Kurdish Party for Peace and Democracy says it is 'ready to work together' with the banned DTP which is preparing to withdraw from parliament.
A lifeboat for Kurd's banished party
ISTANBUL // The Kurdish party is dead. Long live the Kurdish party. Signs with the symbol of the hitherto little-known Party for Peace and Democracy, or BDP, have gone up on office buildings in several towns in Turkey's Kurdish area in recent days. The BDP symbol, an oak tree on a yellow background, replaced that of the Party for a Democratic Society, or DTP, a Kurdish party banned by the constitutional court in Ankara last week.
The BDP, which was formed last year, regards itself as a political lifeboat for DTP officials, members and voters. "We have spoken with the DTP," Demir Celik, the BDP leader, said in a telephone interview from Ankara on Monday. "We are ready to work together." Mr Celik said he disagreed with the court's decision to ban the DTP. His party is expected to hold a congress within three months to formalise co-operation with former DTP members. "We want democratic channels to remain open," he says.
As the BDP signs went up, the DTP leadership said it would withdraw from the national stage for the time being. Meeting in Diyarbakir, the biggest city of the Kurdish region, the DTP decided to pull its 19 remaining deputies from parliament in protest against the ban. The decision has to be approved by the chamber before they are allowed to quit parliament. Meanwhile, street protests that began after the DTP verdict escalated. Two pro-Kurdish demonstrators were shot and killed by a store owner in the eastern city of Mus who said he was defending himself against looters.
Behind the bloody confrontation on the streets and the DTP members' search for a new political home, looms a bigger question, observers say. No matter what party will represent Kurdish nationalism, politicians face the critical decision of whether to distance themselves forever from the use of violence for political aims. The refusal of the DTP to clearly condemn attacks of the Kurdistan Workers' Party, or PKK, a rebel group that has been fighting Ankara for 25 years and is seen as a terrorist organisation by Turkey and the West, was a key reason the court banned the party. Hasim Kilic, the court president, compared the DTP with the Spanish party Herri Batasuna, which was banned because of its closeness to the Basque separatist group Eta.
The European Union, which Turkey wants to join and which has been critical of the ban of the DTP, also said the Kurdish party had not done enough to make clear that it rejected violence. Given the criticism at home and abroad, and the prospect that the BDP may some day also be banned by Ankara if it takes over the DTP's vagueness concerning political violence, Kurdish politicians have to think hard about their new strategy, observers said. "It is weapons or democracy," wrote Taha Akyol, a columnist for the Milliyet newspaper.
Some Kurdish intellectuals have called for a clear-cut stance against violence. "It is obvious that the armed struggle and civilian politics cannot exist together," Orhan Miroglu, a Kurdish writer who was among 37 DTP officials barred from party politics for five years by the court, told the Yeni Safak newspaper. Ali Bulac, a leading Kurdish thinker and columnist for the Zaman newspaper, wrote that Kurdish intellectuals and politicians could see that "Kurds themselves have stopped regarding the 'armed struggle' as helpful and fruitful".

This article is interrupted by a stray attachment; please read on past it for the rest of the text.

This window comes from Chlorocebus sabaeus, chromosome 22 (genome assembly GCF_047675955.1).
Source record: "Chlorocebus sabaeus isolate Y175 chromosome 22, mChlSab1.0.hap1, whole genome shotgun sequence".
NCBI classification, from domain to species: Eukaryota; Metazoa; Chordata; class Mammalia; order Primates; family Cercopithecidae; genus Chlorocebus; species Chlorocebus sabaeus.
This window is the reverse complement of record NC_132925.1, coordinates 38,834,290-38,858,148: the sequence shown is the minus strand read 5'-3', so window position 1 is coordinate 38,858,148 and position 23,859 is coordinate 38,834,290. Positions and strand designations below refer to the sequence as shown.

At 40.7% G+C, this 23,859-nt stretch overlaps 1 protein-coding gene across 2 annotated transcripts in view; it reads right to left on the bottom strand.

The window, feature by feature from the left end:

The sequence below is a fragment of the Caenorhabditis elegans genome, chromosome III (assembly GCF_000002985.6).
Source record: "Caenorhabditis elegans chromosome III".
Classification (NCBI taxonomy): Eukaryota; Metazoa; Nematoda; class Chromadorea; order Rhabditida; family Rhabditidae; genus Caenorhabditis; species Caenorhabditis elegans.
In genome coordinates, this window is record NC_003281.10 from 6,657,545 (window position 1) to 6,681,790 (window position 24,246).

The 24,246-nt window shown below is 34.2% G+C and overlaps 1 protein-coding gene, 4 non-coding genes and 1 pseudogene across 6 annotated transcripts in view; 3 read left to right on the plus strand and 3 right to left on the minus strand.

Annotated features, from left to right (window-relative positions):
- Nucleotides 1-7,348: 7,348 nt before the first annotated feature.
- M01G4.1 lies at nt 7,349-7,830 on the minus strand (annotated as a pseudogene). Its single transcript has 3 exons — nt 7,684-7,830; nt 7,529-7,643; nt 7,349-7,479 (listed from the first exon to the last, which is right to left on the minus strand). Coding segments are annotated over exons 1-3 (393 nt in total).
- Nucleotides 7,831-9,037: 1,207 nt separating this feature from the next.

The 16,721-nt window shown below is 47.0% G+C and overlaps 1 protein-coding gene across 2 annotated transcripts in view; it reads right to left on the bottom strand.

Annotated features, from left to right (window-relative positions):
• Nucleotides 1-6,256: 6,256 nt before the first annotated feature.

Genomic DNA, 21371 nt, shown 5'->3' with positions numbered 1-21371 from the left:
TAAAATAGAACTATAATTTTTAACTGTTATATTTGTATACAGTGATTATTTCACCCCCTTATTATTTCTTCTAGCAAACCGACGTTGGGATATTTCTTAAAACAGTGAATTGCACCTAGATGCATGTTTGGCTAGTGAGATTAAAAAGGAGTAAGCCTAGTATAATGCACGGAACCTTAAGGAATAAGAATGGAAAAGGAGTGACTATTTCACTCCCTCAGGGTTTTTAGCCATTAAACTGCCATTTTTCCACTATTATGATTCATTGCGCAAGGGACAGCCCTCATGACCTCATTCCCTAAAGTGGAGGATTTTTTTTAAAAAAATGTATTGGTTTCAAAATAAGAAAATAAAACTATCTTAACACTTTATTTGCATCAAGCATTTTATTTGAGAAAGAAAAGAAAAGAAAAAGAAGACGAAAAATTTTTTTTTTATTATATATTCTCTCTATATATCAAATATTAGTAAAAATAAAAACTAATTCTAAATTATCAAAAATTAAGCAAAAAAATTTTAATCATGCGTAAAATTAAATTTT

It is not clear if leading Kurdish politicians will choose that road. Ahmet Turk, the leader of the DTP who was stripped of his parliamentary seat by the court, told the CNN-Turk news channel that a PKK attack that left seven Turkish soldiers dead only a few days before the verdict against the DTP had been a "provocation". But Mr Turk, who is considered a dove in the DTP, did not go further than that. Mr Celik, of the BDP, echoed Mr Turk's line. He said the BDP was convinced that "arms and violence are not the way" to solve the Kurdish question, but insisted the DTP had never condoned violence.
Turkish press reports said hawks within the DTP had pushed the party to a position closer to the PKK and were set to put their stamp on the BDP soon. Moderates such as Mr Turk were unlikely to occupy leading positions in the new party, the Taraf newspaper reported yesterday. Even if they are willing, Kurdish politicians promoting more rights for the estimated 10 million to 12 million Kurds in Turkey, will find it hard to separate themselves and their party completely from the PKK. Newspaper commentators pointed out that the DTP had been created after the jailed PKK leader, Abdullah Ocalan, had given the order and even laid down the party's name.
That does not mean the PKK has a political monopoly in the Kurdish area. There are many Kurdish politicians outside the PKK's influence; for example, there are 75 parliamentary deputies of Kurdish descent in the ruling Justice and Development Party, or AKP, of Recep Tayyip Erdogan, the prime minister. But the AKP regards itself as a conservative party, not as a representative of the Kurds. In circles of Kurdish nationalism, following a course independent of the PKK has usually resulted in severe pressure from the rebels. In the 25 years since it took up arms, the rebels defeated other Kurdish groups and established themselves as a powerful player in south-eastern Anatolia, using violence and intimidation, Yilmaz Akinci, an economist working in the Kurdish area, said by telephone.